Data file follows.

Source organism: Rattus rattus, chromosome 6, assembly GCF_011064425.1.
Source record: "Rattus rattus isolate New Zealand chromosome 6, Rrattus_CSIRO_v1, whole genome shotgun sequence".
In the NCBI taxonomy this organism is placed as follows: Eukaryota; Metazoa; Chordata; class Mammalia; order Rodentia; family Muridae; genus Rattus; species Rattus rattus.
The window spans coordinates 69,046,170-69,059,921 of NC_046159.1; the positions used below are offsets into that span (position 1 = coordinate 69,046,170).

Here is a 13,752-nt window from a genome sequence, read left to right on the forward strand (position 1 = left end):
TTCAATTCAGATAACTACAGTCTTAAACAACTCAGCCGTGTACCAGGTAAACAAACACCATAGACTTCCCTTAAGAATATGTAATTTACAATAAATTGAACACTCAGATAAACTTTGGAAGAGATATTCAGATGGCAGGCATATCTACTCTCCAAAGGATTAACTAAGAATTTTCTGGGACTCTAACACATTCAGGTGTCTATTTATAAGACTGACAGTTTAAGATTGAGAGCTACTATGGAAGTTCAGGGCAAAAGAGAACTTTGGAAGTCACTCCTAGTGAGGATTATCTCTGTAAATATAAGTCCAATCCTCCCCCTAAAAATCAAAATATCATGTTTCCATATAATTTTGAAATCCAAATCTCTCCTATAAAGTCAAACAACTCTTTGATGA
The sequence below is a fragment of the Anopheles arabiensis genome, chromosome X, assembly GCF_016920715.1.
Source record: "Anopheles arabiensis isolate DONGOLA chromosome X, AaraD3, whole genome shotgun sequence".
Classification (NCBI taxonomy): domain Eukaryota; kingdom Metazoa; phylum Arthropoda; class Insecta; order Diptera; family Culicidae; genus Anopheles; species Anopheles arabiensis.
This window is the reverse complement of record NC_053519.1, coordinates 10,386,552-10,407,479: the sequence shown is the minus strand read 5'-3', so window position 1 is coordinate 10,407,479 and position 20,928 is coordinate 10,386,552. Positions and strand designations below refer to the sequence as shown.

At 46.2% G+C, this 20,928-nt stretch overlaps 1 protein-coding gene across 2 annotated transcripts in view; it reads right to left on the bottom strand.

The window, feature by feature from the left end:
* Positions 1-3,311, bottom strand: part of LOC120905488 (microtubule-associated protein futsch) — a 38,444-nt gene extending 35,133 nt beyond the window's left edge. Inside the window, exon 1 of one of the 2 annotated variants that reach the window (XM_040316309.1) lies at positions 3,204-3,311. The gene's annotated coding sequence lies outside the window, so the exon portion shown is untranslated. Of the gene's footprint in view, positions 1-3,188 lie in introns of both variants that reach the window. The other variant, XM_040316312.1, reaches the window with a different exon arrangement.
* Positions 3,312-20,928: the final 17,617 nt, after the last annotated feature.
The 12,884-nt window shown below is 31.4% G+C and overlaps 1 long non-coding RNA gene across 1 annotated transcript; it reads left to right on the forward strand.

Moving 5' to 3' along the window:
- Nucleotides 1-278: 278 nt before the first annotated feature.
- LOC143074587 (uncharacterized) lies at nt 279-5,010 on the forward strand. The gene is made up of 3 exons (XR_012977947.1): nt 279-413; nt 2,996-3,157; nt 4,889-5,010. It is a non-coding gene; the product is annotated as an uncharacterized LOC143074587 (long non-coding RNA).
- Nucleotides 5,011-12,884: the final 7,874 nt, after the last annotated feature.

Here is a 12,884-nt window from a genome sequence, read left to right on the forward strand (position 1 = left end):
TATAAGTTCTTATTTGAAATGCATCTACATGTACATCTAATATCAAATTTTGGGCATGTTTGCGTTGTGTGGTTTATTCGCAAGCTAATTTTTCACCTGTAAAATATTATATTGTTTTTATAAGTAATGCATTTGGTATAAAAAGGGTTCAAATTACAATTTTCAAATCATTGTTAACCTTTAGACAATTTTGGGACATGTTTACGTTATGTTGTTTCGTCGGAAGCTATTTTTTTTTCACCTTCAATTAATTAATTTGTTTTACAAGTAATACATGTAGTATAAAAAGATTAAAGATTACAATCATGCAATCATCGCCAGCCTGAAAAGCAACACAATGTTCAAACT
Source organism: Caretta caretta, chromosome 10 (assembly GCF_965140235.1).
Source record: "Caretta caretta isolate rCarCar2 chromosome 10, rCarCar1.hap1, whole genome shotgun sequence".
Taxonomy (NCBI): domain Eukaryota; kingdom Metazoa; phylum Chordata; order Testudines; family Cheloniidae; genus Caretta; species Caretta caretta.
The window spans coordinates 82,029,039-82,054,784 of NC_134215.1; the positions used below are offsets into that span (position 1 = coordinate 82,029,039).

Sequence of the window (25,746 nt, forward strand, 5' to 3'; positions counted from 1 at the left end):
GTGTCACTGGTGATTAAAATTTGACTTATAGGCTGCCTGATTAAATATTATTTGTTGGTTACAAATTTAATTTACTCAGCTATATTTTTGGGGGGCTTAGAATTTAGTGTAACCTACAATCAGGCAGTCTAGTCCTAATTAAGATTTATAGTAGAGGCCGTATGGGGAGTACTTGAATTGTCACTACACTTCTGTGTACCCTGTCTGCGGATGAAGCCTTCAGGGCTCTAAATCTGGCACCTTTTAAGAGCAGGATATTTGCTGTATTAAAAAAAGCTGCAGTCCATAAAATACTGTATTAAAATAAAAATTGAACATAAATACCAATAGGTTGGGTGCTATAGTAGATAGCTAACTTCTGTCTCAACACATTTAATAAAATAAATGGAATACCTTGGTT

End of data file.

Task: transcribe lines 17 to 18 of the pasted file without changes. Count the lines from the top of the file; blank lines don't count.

- Nucleotides 1-278: 278 nt before the first annotated feature.
- LOC143074587 (uncharacterized) lies at nt 279-5,010 on the forward strand. The gene is made up of 3 exons (XR_012977947.1): nt 279-413; nt 2,996-3,157; nt 4,889-5,010. It is a non-coding gene; the product is annotated as an uncharacterized LOC143074587 (long non-coding RNA).